Northeastern professor suggests commandeering private property for shelter use

BOSTON — Boston city officials and health care providers are scrambling to secure additional shelter space to house people experiencing homelessness this winter. The unprecedented number of people living on the streets this year and the pandemic are presenting a flurry of complicated challenges.

A City of Boston spokesperson told Boston 25 News that the city is working on bringing in roughly 200 beds for the winter but declined to give out specific addresses. There are still concerns across the city and state that there won’t be enough space for everyone as temperatures continue to drop.

Northeastern Professor of Law and Health Sciences Leo Beletsky is suggesting that city officials consider the controversial concept of commandeering private property for temporary shelter use.

“When you commandeer a property, there is no preliminary process. The government just comes in and takes over private property,” said Northeastern Professor Leo Beletsky. “There’s a long tradition in the United States at times of war, at times of epidemics of doing exactly that.”

The idea, which Beletsky presented to city officials during a virtual hearing last week, has generated some strong opposition. However, he believes it could be a solution to find housing quickly for all of the folks who are still living outside.

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“Lives certainly take precedence over private property interests, especially when private property owners will be compensated,” Beletsky told Boston 25 News. “This could also apply to all the hotels that are sitting empty.”

A City of Boston spokesperson told Boston 25 News that the city, “is always working with private owners,” to house the homeless but didn’t comment directly on concept of commandeering property.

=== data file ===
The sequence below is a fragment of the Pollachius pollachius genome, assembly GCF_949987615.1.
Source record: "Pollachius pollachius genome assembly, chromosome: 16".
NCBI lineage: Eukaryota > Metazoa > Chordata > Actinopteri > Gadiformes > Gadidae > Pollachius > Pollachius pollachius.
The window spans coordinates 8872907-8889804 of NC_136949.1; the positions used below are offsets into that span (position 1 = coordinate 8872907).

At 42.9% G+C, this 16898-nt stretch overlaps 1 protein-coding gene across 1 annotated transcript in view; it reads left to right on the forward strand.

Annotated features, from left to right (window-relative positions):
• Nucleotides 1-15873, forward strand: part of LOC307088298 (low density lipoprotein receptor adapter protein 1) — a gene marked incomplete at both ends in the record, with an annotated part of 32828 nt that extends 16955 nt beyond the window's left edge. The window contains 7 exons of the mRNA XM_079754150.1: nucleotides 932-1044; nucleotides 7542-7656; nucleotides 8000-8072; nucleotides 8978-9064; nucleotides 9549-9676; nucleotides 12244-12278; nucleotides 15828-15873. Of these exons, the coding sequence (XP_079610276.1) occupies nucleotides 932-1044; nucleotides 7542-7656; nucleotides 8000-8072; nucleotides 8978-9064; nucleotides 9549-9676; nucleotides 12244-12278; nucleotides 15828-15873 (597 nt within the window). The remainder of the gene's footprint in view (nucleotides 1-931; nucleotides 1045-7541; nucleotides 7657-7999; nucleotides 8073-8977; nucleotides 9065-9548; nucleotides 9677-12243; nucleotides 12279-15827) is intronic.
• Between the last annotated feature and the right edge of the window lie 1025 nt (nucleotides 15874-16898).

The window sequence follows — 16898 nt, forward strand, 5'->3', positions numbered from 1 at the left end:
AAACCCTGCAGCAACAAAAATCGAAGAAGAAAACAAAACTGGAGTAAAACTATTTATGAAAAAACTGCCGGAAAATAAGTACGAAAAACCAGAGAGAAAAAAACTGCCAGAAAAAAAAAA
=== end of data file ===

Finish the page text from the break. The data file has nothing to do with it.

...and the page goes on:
“Across the UK, they are working directly with Airbnb owners, and cities and towns are leasing up Airbnb units that are sitting empty,” said Lyndia Downie, president and executive director of the Pine Street Inn. “There are different strategies that are out there.”

Lyndia Downie told Boston 25 News that Pine Street Inn is currently several hundred beds short and will likely be forced to turn people away this winter.

“In the past years, the winter would come, and we would hire additional staff and rearrange our lobby and dining room to make sure anyone who showed up after the beds were full would get a spot through the winter,” Downie explained.

Downie said congregate settings inside shelters, like Pine Street, have not been ideal housing situations during the COVID-19 crisis.

“Even if we have the space, some people may not want to come into shelters because they’re worried about COVID, especially in the larger congregate settings,” Downie said.

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Downie said about 120 men are currently sleeping at Pine Street’s main shelter. Normally, she said the shelter would house well over 300 to 400 people heading into the winter.

“We’re facing a really, really tough winter,” Downie added. “There’s no playbook for this. Every day is a new set of challenges.”

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